In fairness, the radio message was a little indistinct, and the film version is what has effectively become history.
Lovell’s said in interviews that yes, there was a brief bickerfest, fueled by cold, hunger, frustration, and fear, but out of respect to his friends he wouldn’t describe it. Ron Howard and the actors worked the scene out themselves for the movie.
You may be right about the other items you list, but they’re completely forgivable even if true. One thing I do recall from Lovell’s interviews was that the mockup CM instrument panel had one light the wrong color, but otherwise the props people nailed it.
Some of the lesser characters, like the controllers in Houston and the reporters, were composites. Mattingly’s role in working out the checklist was not central. The jury-rigged scrubber wasn’t designed via a box of parts dumped on a table; the chief scrubber engineer worked it out in his head while driving in and the team just wrote the instructions. But again, so what, really?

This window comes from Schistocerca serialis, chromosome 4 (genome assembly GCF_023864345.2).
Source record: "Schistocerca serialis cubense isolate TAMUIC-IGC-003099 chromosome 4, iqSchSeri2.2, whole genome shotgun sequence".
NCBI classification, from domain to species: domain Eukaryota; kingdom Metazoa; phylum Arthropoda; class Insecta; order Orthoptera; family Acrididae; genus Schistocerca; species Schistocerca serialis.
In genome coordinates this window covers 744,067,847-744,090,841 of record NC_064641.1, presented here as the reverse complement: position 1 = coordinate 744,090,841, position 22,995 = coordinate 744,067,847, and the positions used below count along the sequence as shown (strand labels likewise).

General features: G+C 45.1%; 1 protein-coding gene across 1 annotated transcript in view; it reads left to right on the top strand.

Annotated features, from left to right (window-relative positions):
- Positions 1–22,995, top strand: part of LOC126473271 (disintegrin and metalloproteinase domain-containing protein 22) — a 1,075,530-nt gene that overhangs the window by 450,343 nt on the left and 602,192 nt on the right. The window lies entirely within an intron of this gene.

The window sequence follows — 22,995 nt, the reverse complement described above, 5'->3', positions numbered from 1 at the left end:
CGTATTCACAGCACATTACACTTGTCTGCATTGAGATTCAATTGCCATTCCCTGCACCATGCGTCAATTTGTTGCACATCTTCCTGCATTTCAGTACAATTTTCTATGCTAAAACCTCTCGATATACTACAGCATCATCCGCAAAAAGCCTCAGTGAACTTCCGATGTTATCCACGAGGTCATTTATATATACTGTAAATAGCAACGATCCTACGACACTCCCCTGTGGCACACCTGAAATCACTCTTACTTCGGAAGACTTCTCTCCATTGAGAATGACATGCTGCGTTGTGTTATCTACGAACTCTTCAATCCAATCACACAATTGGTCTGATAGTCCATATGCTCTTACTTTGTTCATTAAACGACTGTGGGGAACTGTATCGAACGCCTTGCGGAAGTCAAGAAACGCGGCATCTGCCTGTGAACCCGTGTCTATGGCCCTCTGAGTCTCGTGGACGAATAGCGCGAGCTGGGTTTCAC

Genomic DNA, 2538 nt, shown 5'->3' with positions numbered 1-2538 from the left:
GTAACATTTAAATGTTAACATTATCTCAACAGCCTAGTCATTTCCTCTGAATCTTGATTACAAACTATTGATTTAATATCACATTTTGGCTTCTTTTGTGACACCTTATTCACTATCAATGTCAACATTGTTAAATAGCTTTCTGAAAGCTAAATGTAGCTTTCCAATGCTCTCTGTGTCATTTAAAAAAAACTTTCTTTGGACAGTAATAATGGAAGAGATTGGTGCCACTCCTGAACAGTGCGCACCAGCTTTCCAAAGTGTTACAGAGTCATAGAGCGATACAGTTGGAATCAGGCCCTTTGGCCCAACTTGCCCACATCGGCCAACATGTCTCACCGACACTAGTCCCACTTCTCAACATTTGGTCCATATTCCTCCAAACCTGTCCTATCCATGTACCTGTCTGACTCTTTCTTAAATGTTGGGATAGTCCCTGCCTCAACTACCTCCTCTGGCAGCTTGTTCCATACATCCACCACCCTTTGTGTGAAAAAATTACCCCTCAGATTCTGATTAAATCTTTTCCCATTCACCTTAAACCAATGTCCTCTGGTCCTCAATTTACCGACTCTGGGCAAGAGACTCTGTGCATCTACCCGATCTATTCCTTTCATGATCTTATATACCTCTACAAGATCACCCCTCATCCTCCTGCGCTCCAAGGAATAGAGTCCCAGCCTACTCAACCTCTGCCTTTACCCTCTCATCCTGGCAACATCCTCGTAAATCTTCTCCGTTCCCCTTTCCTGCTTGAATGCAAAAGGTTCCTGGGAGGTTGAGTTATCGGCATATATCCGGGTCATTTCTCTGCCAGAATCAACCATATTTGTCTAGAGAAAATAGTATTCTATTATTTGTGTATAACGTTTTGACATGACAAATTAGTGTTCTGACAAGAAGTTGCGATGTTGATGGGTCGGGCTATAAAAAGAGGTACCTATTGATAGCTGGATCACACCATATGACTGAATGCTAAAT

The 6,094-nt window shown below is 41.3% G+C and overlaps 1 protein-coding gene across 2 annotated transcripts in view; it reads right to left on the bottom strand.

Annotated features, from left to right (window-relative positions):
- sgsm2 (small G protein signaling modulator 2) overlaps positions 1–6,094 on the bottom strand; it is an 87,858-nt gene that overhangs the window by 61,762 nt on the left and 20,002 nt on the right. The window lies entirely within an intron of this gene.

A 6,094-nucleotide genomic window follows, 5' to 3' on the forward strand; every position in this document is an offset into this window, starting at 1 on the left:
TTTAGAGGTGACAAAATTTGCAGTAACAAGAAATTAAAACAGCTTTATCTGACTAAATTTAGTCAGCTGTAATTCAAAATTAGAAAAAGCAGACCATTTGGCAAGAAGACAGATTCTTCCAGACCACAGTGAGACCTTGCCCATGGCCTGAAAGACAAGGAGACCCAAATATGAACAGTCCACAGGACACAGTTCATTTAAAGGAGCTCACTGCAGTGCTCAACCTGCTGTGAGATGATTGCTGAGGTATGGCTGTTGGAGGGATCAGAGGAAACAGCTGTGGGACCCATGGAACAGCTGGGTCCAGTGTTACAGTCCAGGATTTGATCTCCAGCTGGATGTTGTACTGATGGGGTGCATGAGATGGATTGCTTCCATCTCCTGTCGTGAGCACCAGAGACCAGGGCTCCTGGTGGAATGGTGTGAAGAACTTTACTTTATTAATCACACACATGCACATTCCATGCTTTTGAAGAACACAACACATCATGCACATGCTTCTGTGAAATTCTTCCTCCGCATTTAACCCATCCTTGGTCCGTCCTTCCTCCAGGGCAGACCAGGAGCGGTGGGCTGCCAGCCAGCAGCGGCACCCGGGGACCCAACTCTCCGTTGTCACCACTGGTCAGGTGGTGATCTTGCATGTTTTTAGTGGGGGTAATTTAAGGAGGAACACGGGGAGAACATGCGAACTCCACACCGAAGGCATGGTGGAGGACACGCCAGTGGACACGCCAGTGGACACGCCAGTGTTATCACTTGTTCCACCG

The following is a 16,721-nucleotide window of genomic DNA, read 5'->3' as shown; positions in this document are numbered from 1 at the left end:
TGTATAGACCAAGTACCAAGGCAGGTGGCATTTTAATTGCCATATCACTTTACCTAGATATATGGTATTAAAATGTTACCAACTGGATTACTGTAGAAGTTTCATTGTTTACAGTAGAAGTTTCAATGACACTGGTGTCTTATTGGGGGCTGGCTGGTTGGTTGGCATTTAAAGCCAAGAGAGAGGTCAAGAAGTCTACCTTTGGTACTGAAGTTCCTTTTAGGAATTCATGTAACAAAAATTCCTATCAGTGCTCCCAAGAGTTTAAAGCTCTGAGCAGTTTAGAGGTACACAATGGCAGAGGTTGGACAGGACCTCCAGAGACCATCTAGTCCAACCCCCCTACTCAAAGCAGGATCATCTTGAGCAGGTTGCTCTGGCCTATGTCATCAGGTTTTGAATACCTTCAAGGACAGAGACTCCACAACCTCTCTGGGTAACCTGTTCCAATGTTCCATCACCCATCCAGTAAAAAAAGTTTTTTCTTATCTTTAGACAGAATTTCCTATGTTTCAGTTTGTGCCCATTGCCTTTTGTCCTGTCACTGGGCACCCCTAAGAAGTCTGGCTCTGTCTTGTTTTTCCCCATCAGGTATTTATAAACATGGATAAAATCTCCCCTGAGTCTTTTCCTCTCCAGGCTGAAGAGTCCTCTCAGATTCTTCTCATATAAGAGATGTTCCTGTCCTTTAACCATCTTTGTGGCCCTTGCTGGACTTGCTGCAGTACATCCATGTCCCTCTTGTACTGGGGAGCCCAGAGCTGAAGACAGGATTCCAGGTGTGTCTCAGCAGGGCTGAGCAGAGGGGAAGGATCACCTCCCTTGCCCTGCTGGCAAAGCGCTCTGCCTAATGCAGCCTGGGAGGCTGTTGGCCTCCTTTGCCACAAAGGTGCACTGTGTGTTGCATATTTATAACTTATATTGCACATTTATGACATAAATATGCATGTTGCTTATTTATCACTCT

But yes, it’s one of the greatest movies ever made, because it was one of the greatest stories ever to really happen. Let me strongly recommend Lovell’s autobiography Lost Moon (rereleased under the title Apollo 13), which was the primary source material for the screenplay, and has much more detail. That episode of Hanks’ HBO series From the Earth to the Moon, which if you haven’t seen you must, was about what happened on the ground - there was no point in remaking the movie.